“Crime and disorder should never be normalized, the city needs leadership that listens to all voices and prioritizes what matters most, and safety is by far the most important issue. I want the city to be safe, the subway is the lifeblood of our city, Toronto has the most robust public transit system in Canada. We should build stronger and more dynamic metro access, if we don’t we will fail, newcomers rely on the metro, as do businesses. The number of passengers decreased by 30% [in recent years]. My main responsibility is to create a culture of safety at the TTC, the first thing I will do is hand over safety to the Toronto Police who are experienced. I will use “special constables” and add more to get from 75 to 200. I want uniformed agents in the subways, their presence will act as a deterrent. Also video cameras on police uniforms, buttons and emergency call which will notify the TTC if there is a problem, plus lighting at stops to help people feel safer. We need to get people back on public transport, our economy will only benefit from it. Let us not forget, however, that we are dealing with disorder that manifests itself through crime. We are not dealing with criminals, we are dealing with people who need help.”
Many people in the city have difficulty paying the rent, the price of houses is skyrocketing, increasing day by day. What is your plan to fix the problem?
“Due to the housing problems present, in the ranking that takes into consideration the main Canadian cities, Toronto is last. Five years ago they promised to build 19,700 apartments with cheap rents, they only built 8%. Also four years ago, eleven council-owned sites, not used by the city, were identified to build council housing but not a single one was built. The builders, that need approval which takes 3 to 5 years to obtain, are leaving the city to build elsewhere. My pledge is that both the city and the developers are held accountable for this system, approvals should only take a year. We have to build, the newcomers are not in a good situation right now. We need to create proper incentives, ask the federal government to remove the HST tax for large affordable housing projects. We need to make sure the city is attractive to the workforce. If we eliminate the property tax, then people will want to come here. We need the provincial and federal governments to step in.”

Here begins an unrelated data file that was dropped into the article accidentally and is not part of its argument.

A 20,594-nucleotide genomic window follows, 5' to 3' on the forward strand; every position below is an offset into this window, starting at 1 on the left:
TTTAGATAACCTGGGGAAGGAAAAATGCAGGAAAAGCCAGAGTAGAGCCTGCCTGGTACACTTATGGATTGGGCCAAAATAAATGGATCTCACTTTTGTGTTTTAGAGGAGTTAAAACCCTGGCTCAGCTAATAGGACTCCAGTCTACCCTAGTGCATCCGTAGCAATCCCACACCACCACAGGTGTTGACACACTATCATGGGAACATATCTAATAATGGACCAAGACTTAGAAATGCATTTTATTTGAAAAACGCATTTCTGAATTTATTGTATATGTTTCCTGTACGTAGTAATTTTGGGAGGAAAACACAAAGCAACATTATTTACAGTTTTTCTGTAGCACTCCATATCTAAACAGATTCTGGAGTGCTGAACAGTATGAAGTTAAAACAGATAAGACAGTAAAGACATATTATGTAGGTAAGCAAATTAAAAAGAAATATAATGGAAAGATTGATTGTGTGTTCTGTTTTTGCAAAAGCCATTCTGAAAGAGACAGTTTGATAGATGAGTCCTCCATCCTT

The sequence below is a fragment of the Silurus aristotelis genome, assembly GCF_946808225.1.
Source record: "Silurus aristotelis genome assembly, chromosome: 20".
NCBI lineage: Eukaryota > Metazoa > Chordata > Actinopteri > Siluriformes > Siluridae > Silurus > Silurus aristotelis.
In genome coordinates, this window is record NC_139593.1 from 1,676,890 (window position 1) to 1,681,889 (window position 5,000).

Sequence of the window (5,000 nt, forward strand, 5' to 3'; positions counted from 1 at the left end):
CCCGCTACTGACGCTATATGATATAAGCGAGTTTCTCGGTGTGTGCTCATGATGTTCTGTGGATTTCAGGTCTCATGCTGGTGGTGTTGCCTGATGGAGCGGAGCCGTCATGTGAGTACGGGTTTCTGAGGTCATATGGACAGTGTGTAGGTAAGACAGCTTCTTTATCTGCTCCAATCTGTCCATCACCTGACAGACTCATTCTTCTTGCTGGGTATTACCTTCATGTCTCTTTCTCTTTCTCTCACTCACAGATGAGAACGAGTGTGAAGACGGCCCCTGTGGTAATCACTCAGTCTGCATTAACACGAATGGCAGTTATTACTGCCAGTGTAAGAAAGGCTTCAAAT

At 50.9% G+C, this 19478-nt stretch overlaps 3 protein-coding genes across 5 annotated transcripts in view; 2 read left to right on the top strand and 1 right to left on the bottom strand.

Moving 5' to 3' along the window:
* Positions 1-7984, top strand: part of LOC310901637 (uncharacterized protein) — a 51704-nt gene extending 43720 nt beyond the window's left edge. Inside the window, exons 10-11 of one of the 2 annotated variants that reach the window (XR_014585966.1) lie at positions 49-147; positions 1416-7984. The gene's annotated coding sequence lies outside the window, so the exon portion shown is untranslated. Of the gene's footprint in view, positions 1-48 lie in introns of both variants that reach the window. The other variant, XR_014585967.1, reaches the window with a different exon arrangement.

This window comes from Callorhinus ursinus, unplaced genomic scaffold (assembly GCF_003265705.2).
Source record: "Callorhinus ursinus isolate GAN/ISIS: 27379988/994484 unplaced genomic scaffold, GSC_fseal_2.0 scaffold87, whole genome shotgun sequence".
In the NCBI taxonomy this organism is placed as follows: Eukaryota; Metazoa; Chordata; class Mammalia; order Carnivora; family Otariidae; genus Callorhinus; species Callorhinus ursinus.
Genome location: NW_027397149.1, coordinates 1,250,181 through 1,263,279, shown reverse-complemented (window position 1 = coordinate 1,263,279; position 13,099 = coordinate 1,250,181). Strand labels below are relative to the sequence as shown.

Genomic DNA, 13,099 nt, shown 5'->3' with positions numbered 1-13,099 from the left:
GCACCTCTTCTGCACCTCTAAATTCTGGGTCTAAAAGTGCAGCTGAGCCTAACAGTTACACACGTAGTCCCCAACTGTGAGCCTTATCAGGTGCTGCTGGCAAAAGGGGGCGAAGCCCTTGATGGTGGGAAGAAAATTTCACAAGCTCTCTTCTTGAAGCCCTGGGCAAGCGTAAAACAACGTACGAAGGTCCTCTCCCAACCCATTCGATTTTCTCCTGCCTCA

You said ‘Crime is out of control’. How do you plan to deal with this growing problem in the city?
“It would take two hours to answer that question… Crime comes in many forms, burglaries, robberies, other petty crimes. Perpetrators of gun violence are street gangs. We have to understand that children don’t grow up thinking they want to be part of an armed gang, there are other issues that lead to this. Long-term solutions are needed, quality of life must be present in the neighbourhoods. There are other things we can do to bring down the crime rate. I have a good understanding of how it’s supposed to work, I have solutions for it. There are no candidates who can understand the security issue like me. Especially when it comes to mental health, it must be remembered that the problem does not end at 5 in the evening and then return at 8 in the morning. We need to do better and I know how to do it”.
In 2019, you did not support the idea of abolishing firearms. Why?
“There are law-abiding citizens who love firearms, we have the strictest rules when it comes to buying handguns and rifles. I worked in the largest homicide squad in the country, I can say the number of times a legal gun was stolen and used in a crime was zero. You can ban guns but today you can 3d print a gun. It’s no longer about a person shooting a person but a teenager shooting a teenager. What motivates teenagers to have guns is to protect themselves. First you need to understand why they have guns, then you need to find the right solutions. The gun ban seems to me more like a political discussion, unfair to the community.”
Traffic in Toronto is chaotic, with roadworks and bicycles. Do you have a plan to fix this situation?
“Yes, I have a plan to deal with traffic problems. I would put a moratorium on cycle lanes, we have built the two largest roads in the country and narrowed them down to one lane. We need to have more common sense, I am not anti cycle lanes, there are places for cycle lanes and these are the back roads. Montreal, for example, has perhaps the largest number of cycle paths in the country, 200 kilometers, but they use secondary roads. The shopkeepers are frustrated because there are no parking spaces and it makes no sense to damage their business”.
How do you plan to improve City Hall’s relations with the two levels of government?
“I am the only candidate who has a direct conversation with both other levels of government, I understand them better and I have a better starting point than the other candidates. Having key relationships is important, I represent the city’s best interest first and foremost, I applied because I want to listen to everyone, speak to communities and make better informed decisions for the city.”
In the pics above, Corriere Canadese’s editorial staff and the publisher Joe Volpe with the candidate Mark Saunders
(in collaboration with Francesco Veronesi and Marzio Pelù)